Significantly for this region, the information offered provides new hints about how the plane may be built.
Mike Delaney, Boeing vice president in charge of new airplane development, said the plane — like the 787 Dreamliner — will have an all-composite airframe. Previously, Boeing had made clear only that the 797 wings would be carbon-fiber composite.
Boeing has never built a composite fuselage in the Puget Sound region. The various composite fuselage sections for the Dreamliner are made in North Charleston, South Carolina; Wichita, Kansas; and Nagoya, Japan.
However, Boeing is fabricating the composite wings for the forthcoming 777X in a new $1 billion facility in Everett. That investment includes massive, very expensive autoclaves, which are high-pressure ovens where the carbon fiber infused with epoxy resin is baked to hardness.
Building the 797 fuselage will require further heavy investment, wherever Boeing decides to locate that work.
According to a Boeing spokesman who attended the Paris presentation, Delaney said Boeing is considering all options for fabricating the composites, including various new out-of-autoclave and resin infusion methods.
He said the decision on which manufacturing process is used will be based on multiple factors, including the quality of the parts and the time involved in the fabrication.
Delaney also described the proposed 797 fuselage as having a “hybrid cross-section,” meaning having characteristics of both a single-aisle and a wide-body fuselage.
Boeing has already said the jet’s passenger cabin will likely have two aisles, as do wide-body jets, and Delaney reiterated Boeing’s mantra that the jet will have “wide-body comfort” with “single-aisle economics.”
Some in the aviation trade press have speculated that this means Boeing must be looking at an elliptically shaped fuselage cross-section for the 797.
This could allow it to be wider though not as deep as today’s wide-bodies. Such a cross-section could reduce the overall size of the jet, though at the cost of cutting the available cargo space below the passenger cabin.
However, Delaney was not explicit about the shape.
Even if he persuades Boeing Commercial boss Kevin McAllister and the Boeing board to give the go-ahead to this 797 concept, it’s unlikely to be launched for more than a year at the earliest.
There are still lots of design decisions to be made, and more veils to be lifted later.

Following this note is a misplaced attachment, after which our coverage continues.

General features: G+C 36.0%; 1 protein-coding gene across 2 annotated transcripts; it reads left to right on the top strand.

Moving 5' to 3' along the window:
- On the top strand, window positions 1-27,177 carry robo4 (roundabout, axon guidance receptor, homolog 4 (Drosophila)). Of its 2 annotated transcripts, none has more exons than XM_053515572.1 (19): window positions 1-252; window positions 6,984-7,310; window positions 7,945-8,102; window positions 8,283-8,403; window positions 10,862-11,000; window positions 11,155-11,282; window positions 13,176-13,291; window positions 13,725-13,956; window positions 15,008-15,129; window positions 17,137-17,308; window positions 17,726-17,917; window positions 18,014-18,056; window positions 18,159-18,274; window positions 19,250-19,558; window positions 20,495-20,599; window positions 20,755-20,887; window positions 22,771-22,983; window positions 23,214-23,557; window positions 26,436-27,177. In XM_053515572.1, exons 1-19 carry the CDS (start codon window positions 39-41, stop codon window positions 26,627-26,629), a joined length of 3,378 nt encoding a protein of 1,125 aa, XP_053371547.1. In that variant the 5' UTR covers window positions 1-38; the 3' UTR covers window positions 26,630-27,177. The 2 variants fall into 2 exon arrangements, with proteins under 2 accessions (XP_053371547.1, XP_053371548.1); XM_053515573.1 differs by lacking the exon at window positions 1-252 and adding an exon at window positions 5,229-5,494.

Boeing order news
On the second day of the Paris Air Show, Boeing blew through its own projection for MAX 10 orders from the day before, with United Airlines committing to 100 of the new model.
A day after Boeing formally launched the MAX 10, the largest member of the new single-aisle jet family seating up to 230 passengers, it announced a further 153 orders for the airplane.
However, the United order is not technically a new order — the U.S. carrier simply agreed to convert its 2012 order for 100 MAXs to the larger model.
Additional MAX 10 orders announced in Paris on Tuesday included 20 for U.S. aircraft lessor Aviation Capital Group, 15 for China Aircraft Leasing Group (CALC), 10 for Irish airline Ryanair, and eight for Chinese airline Okay Airways.
The order news for Boeing went beyond the MAX 10.
Avolon, a rapidly expanding aircraft lessor that is Chinese-owned but headquartered in Ireland, ordered 75 MAX 8s.
Kuwaiti lessor ALAFCO announced a commitment for 20 MAX 8s and Tokyo-based Japan Investment Adviser Co., which has an aircraft-leasing unit, committed to buy 10 MAX 8s.
CALC ordered another 35 different MAX models in addition to its MAX 10 order and Okay Airways another seven MAX 8s.
Okay also signed a memorandum of understanding for five 787-9 Dreamliners. And Azerbaijan Airlines announced a commitment for four 787-8s.
Those follow a significant Dreamliner order Monday from the world’s largest lessor, Ireland-based AerCap, for 30 787-9s.
On Tuesday, United also ordered four 777-300ERs, which is good news in helping Boeing bridge the production gap to the 777X.
Also helping fill that gap, Ethiopian Airlines announced a commitment to buy two 777 freighters.
(Dominic Gates - The Seattle Times)